The plates, made by Pourtions, have circles on them to indicate what a proper portion should look like, along with "helpful — and hilarious — visual cues" to keep people from "overindulging."

There are serval different styles, with one version labeling the largest portion as "mom jeans," the medium portion as "favorite jeans," and the smallest portion as "skinny jeans."

Keep Reading Show less
Well Being

In today's installment of the perils of being a woman, a 21-year-old woman shared her experience being "slut-shamed" by her nurse practitioner during a visit to urgent care for an STD check.

The woman recently had sex with someone she had only just met, and it was her first time hooking up with someone she had not "developed deep connections with."

Keep Reading Show less
Well Being
Youtube

Should a man lose his home because the grass in his yard grew higher than 10 inches? The city of Dunedin, Florida seems to think so.

According to the Institute of Justice, which is representing Jim Ficken, he had a very good reason for not mowing his lawn – and tried to rectify the situation as best he could.

In 2014, Jim's mom became ill and he visited her often in South Carolina to help her out. When he was away, his grass grew too long and he was cited by a code office; he cut the grass and wasn't fined.

France has started forcing supermarkets to donate food instead of throwing it away.

But several years later, this one infraction would come back to haunt him after he left to take care of him's mom's affairs after she died. The arrangements he made to have his grass cut fell through (his friend who he asked to help him out passed away unexpectedly) and that set off a chain reaction that may result in him losing his home.

The 69-year-old retiree now faces a $29,833.50 fine plus interest. Watch the video to find out just what Jim is having to deal with.

Mow Your Lawn or Lose Your House! www.youtube.com

Cities

The world officially loves Michelle Obama.

The former first lady has overtaken the number one spot in a poll of the world's most admired women. Conducted by online research firm YouGov, the study uses international polling tools to survey people in countries around the world about who they most admire.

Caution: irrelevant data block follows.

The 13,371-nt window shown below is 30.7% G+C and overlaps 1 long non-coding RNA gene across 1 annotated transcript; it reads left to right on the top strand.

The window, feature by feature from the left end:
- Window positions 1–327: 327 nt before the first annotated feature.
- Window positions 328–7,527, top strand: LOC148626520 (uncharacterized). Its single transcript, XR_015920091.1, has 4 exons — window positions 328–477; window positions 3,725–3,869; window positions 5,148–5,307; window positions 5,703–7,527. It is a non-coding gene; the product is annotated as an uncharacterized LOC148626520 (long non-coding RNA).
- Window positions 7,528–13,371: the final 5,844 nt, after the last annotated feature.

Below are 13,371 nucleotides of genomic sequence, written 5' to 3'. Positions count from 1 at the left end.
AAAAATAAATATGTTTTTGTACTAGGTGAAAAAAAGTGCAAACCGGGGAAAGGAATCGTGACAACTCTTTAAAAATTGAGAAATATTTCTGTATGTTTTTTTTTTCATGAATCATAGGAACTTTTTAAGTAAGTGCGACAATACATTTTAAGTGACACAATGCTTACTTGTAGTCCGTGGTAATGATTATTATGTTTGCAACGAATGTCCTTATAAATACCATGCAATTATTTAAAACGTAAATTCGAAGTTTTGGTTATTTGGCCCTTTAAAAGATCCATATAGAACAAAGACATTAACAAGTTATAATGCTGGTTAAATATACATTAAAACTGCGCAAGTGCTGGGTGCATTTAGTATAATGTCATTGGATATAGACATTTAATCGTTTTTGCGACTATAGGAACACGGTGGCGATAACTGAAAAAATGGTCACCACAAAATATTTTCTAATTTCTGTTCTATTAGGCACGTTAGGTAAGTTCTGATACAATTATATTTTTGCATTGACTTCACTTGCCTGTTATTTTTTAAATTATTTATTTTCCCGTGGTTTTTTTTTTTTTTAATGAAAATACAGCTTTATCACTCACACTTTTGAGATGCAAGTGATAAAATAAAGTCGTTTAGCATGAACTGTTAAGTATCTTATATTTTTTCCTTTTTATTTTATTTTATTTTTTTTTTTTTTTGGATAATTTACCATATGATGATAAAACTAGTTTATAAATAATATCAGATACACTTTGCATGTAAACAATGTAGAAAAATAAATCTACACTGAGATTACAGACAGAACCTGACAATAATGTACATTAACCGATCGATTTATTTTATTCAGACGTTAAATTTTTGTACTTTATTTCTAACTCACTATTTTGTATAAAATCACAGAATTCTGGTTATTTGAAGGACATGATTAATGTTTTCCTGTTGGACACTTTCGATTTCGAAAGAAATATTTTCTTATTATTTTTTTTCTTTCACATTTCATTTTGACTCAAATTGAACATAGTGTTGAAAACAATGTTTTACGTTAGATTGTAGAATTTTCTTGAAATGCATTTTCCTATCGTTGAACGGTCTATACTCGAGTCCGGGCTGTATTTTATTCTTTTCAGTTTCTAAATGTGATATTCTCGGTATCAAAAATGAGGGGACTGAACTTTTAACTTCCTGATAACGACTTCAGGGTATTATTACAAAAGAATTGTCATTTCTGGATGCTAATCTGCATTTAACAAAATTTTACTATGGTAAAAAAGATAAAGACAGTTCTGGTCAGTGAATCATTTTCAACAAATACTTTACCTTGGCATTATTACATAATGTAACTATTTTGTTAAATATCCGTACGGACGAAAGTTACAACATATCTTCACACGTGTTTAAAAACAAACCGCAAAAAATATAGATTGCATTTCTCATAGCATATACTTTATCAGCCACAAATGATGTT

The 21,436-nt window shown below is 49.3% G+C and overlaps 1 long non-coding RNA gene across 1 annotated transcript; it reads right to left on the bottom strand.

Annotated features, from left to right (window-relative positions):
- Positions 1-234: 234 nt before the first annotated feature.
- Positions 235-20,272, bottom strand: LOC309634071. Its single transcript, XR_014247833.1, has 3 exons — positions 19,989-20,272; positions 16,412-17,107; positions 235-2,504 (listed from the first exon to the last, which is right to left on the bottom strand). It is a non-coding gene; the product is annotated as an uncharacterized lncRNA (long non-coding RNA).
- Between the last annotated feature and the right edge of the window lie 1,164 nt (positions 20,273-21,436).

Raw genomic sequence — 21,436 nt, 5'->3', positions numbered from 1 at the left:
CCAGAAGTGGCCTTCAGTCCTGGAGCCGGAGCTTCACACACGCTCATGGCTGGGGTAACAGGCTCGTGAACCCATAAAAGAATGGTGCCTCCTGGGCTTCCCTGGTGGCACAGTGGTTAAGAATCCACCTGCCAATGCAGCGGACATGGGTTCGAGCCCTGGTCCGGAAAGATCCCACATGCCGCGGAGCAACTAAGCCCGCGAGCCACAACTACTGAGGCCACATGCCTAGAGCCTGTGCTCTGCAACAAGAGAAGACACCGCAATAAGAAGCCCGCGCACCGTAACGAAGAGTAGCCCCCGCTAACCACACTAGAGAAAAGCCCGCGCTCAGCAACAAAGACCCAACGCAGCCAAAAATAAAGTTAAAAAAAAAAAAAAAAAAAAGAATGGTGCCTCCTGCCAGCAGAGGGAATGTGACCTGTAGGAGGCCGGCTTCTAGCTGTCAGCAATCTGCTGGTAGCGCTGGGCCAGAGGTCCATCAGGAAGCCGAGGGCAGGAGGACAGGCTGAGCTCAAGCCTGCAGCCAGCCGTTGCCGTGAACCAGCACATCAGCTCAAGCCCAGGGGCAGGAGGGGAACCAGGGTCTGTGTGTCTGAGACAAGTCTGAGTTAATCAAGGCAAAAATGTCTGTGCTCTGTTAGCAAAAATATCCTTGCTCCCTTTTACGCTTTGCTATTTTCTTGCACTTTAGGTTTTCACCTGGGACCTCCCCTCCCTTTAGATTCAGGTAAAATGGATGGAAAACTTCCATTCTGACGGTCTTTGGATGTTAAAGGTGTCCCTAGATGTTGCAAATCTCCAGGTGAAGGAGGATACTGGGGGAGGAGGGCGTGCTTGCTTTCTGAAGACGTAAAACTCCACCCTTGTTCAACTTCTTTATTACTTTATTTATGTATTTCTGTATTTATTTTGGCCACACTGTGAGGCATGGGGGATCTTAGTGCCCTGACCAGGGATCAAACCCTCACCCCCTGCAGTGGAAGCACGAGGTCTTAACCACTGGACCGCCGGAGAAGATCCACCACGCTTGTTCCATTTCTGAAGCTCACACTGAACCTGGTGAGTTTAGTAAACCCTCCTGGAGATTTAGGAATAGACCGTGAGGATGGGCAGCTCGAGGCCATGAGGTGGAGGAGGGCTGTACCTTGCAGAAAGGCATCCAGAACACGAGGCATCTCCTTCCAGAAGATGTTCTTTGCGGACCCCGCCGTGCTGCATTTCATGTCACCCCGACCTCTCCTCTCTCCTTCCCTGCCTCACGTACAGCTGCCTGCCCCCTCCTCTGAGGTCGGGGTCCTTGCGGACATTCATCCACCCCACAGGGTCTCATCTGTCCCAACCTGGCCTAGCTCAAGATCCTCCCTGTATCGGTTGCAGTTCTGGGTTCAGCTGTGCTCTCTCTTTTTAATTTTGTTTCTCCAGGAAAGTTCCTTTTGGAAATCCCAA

In the men's category, Bill Gates took the top spot, followed by Barack Obama and Jackie Chan.

In the women's category, Michelle Obama came first, followed by Oprah Winfrey and Angelina Jolie. Obama pushed Jolie out of the number one spot she claimed last year.

Unsurprising, really, because what's not to love about Michelle Obama? She is smart, kind, funny, accomplished, a great dancer, a devoted wife and mother, and an all-around, genuinely good person.

She has remained dignified and strong in the face of rabid masses of so-called Americans who spent eight years and beyond insisting that she's a man disguised as a woman. She's endured non-stop racist memes and terrifying threats to her family. She has received far more than her fair share of cruelty, and always takes the high road. She's the one who coined, "When they go low, we go high," after all.

She came from humble beginnings and remains down to earth despite becoming a familiar face around the world. She's not much older than me, but I still want to be like Michelle Obama when I grow up.

Her memoir, Becoming, may end up being the best-selling memoir of all time, having already sold 10 million copies—a clear sign that people can't get enough Michelle, because there's no such thing as too much Michelle.

Keep Reading Show less
Most Shared